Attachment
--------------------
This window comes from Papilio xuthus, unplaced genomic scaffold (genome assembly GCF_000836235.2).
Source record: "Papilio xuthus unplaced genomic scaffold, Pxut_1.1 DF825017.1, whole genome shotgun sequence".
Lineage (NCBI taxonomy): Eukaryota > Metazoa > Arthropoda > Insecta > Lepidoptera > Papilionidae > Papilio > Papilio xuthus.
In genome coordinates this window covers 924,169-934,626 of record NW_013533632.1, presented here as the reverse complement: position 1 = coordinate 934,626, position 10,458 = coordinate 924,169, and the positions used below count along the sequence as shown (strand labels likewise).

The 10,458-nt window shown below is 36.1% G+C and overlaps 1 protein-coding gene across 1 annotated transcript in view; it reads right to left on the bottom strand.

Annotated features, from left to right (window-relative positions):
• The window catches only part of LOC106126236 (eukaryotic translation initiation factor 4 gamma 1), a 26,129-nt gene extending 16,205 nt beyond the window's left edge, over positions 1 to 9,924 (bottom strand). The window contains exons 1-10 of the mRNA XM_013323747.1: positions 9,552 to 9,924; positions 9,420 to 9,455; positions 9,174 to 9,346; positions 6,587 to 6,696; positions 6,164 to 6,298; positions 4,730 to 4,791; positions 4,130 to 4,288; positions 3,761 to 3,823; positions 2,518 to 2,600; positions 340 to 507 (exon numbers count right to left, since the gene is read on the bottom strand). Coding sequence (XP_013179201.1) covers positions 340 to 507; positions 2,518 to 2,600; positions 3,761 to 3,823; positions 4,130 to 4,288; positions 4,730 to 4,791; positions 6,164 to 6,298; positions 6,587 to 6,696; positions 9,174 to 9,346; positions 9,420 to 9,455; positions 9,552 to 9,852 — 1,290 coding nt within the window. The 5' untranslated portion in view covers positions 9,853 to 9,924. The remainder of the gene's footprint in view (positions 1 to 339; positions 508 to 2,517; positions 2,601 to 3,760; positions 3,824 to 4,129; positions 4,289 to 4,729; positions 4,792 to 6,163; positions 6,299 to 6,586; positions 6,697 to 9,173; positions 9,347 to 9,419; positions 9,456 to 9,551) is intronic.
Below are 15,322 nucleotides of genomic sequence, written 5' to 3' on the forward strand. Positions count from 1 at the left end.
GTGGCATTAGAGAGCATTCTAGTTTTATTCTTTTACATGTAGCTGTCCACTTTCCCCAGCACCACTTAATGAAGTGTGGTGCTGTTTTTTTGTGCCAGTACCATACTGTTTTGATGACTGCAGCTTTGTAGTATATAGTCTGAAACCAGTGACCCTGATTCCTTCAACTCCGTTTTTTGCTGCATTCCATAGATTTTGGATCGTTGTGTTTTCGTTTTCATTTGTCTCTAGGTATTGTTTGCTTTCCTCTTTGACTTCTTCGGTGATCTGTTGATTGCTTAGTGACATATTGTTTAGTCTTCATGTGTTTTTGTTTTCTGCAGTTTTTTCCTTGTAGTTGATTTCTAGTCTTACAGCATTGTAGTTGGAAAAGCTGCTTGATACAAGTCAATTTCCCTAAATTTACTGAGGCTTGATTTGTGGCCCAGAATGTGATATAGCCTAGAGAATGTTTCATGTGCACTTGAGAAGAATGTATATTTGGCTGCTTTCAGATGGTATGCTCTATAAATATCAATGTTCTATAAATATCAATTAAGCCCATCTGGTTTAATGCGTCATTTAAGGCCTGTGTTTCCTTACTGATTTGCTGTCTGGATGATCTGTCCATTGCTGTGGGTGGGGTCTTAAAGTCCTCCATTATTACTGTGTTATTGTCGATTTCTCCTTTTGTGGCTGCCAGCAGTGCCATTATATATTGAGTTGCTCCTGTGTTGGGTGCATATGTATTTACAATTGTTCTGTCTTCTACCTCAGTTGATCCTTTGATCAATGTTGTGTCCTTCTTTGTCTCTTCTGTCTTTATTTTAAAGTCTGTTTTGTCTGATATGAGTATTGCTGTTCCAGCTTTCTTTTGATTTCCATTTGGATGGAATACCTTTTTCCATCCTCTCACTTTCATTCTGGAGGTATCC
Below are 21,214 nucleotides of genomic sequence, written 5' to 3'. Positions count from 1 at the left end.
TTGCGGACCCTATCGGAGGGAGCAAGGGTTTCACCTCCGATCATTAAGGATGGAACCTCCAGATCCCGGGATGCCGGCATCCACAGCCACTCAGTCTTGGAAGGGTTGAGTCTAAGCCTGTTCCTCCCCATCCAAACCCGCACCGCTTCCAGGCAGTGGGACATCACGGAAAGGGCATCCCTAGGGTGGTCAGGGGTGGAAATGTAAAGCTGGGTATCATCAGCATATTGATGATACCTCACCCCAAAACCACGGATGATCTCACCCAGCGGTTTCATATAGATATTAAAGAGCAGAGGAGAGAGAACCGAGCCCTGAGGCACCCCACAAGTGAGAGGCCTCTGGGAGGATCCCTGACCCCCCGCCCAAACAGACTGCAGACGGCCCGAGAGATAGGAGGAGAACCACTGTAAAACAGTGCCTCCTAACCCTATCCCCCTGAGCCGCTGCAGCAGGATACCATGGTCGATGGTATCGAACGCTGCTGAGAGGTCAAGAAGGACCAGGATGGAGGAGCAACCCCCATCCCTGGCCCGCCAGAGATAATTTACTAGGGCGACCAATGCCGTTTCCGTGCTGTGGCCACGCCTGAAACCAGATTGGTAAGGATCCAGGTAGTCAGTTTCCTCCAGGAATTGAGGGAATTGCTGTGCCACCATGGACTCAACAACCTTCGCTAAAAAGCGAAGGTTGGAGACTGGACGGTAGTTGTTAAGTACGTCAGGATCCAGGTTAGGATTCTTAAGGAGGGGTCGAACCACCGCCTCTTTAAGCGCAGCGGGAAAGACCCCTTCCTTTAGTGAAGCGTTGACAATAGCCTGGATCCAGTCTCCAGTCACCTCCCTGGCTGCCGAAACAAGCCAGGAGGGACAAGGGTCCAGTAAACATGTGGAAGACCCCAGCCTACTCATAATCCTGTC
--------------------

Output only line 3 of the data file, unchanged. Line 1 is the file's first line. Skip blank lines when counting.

Lineage (NCBI taxonomy): Eukaryota > Metazoa > Arthropoda > Insecta > Lepidoptera > Papilionidae > Papilio > Papilio xuthus.